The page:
The first to rule in this land, they say, was Aethlius, who was the son of Zeus and of Protogeneia, the daughter of Deucalion, and the father of Endymion. The Moon, they say, fell in love with this Endymion and bore him fifty daughters. Others with greater probability say that Endymion took a wife Asterodia—others say she was Chromia, the daughter of Itonus, the son of Amphictyon; others again, Hyperippe, the daughter of Arcas—but all agree that Endymion begat Paeon, Epeius, Aetolus, and also a daughter Eurycyda. Endymion set his sons to run a race at Olympia for the throne; Epeius won, and obtained the kingdom, and his subjects were then named Epeans for the first time. Of his brothers they say that Aetolus remained at home, while Paeon, vexed at his defeat, went into the farthest exile possible, and that the region beyond the river Axius was named after him Paeonia. As to the death of Endymion, the people of Heracleia near Miletus do not agree with the Eleans for while the Eleans show a tomb of Endymion, the folk of Heracleia say that he retired to Mount Latmus and give him honor, there being a shrine of Endymion on Latmus.[17]

Pausanias also reports seeing a statue of Endymion in the treasury of Metapontines at Olympia.[18]

Propertius (Book 2, el. 15), Cicero's Tusculanae Quaestiones (Book 1), and Theocritus discuss the Endymion myth at some length, but reiterate the above to varying degrees. The myth surrounding Endymion has been expanded and reworked during the modern period by figures like Henry Wadsworth Longfellow and John Keats (in his 1818 narrative poem Endymion).

The satirical author Lucian of Samosata records an otherwise unattested myth where a fair nymph named Myia becomes Selene's rival for Endymion's affections; the chatty nymph would endlessly talk to him when he slept, waking him up. This annoyed Endymion, and enraged Selene, who transformed the girl into a fly. In memory of Endymion, the fly still grudges all sleepers their rest.[19]

Comparative table of Endymion's family
Relation Names Sources
Hesiod Conon Apollodorus Pausanias Nonnus Clement Stephanus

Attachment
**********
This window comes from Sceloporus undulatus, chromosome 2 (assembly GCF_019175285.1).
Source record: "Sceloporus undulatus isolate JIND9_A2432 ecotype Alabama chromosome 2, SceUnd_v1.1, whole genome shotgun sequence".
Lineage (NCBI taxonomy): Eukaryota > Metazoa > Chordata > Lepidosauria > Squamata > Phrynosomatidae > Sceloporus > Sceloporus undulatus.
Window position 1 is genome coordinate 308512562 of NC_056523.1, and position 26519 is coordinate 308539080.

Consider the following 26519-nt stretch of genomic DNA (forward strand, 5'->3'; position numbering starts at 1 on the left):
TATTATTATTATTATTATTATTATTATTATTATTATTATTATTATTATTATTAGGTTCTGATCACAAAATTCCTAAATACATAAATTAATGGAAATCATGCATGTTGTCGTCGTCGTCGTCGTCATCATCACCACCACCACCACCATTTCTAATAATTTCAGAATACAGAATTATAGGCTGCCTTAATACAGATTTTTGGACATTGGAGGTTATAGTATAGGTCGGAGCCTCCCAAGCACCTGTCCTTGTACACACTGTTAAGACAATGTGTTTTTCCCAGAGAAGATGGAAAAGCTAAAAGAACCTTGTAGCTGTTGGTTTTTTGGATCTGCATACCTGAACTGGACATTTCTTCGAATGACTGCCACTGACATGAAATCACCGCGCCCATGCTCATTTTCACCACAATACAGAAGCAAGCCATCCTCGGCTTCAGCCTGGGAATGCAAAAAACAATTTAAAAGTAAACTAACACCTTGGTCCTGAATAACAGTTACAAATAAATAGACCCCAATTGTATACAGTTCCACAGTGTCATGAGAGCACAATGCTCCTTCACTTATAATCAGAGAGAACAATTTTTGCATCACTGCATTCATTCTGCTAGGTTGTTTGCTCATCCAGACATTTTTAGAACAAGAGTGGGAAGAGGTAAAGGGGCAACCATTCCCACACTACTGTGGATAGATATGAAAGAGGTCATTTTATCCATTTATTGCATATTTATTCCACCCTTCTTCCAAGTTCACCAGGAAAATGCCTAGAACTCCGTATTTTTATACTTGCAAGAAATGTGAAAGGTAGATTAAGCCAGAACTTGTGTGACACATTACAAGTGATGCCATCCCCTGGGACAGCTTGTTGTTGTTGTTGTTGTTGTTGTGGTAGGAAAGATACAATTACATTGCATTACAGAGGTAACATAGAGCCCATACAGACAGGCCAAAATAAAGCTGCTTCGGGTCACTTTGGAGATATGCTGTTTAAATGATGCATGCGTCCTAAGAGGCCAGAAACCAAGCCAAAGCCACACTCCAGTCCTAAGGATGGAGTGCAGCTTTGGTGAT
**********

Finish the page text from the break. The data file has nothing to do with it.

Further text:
Parents Aethlius and Calyce
Zeus and Phoenissa
Wife Naiad nymph
Children Aetolus
50 daughters

Background Edit

Another Roman Endymion sarcophagus, mid-2nd century AD. (Metropolitan Museum of Art)[20]
Gallo-Roman "Endymion" sarcophagus, early 3rd century (Louvre)
Roman "Endymion" statue, reign of Hadrian - early 2nd century (Gustav III's Antikmuseum, Stockholm)
Artemis and Endymion in Palais Garnier, Paris

No explicit narrative has survived. In the Argonautica (iv.57ff) the "daughter of Titan," the Moon, was witness to Medea's fearful night-time flight to Jason, and "rejoiced with malicious pleasure as she reflected to herself: 'I'm not the only one then to skulk off to the Latmian cave, nor is it only I that burn with desire for fair Endymion'" she muses. "But now you yourself it would seem, are a victim of a madness like mine."[21] Lemprière's Classical Dictionary reinforces Pliny's account of Endymion's attachment to astronomy and cites it as the source of why Endymion was said to have a relationship with the moon as she passed by.

The mytheme of Endymion being not dead but endlessly asleep, which was proverbial (the proverb—Endymionis somnum dormire, "to sleep the sleep of Endymion")[22] ensured that scenes of Endymion and Selene were popular subjects for sculpted sarcophagi in Late Antiquity, when after-death existence began to be a heightened concern. The Louvre example, discovered at Saint-Médard-d'Eyrans, France (illustration above), is one of this class.

Some[who?] believe that he was the personification of sleep, or the sunset (most likely the last one as his name, if it were Greek rather than Carian can be construed from "to dive in" [Greek en (ἐν) in, and duein (δύειν) dive], which would imply a representation of that sort. Latin writers explained the name from somnum ei inductum, the "sleep put upon him".[23])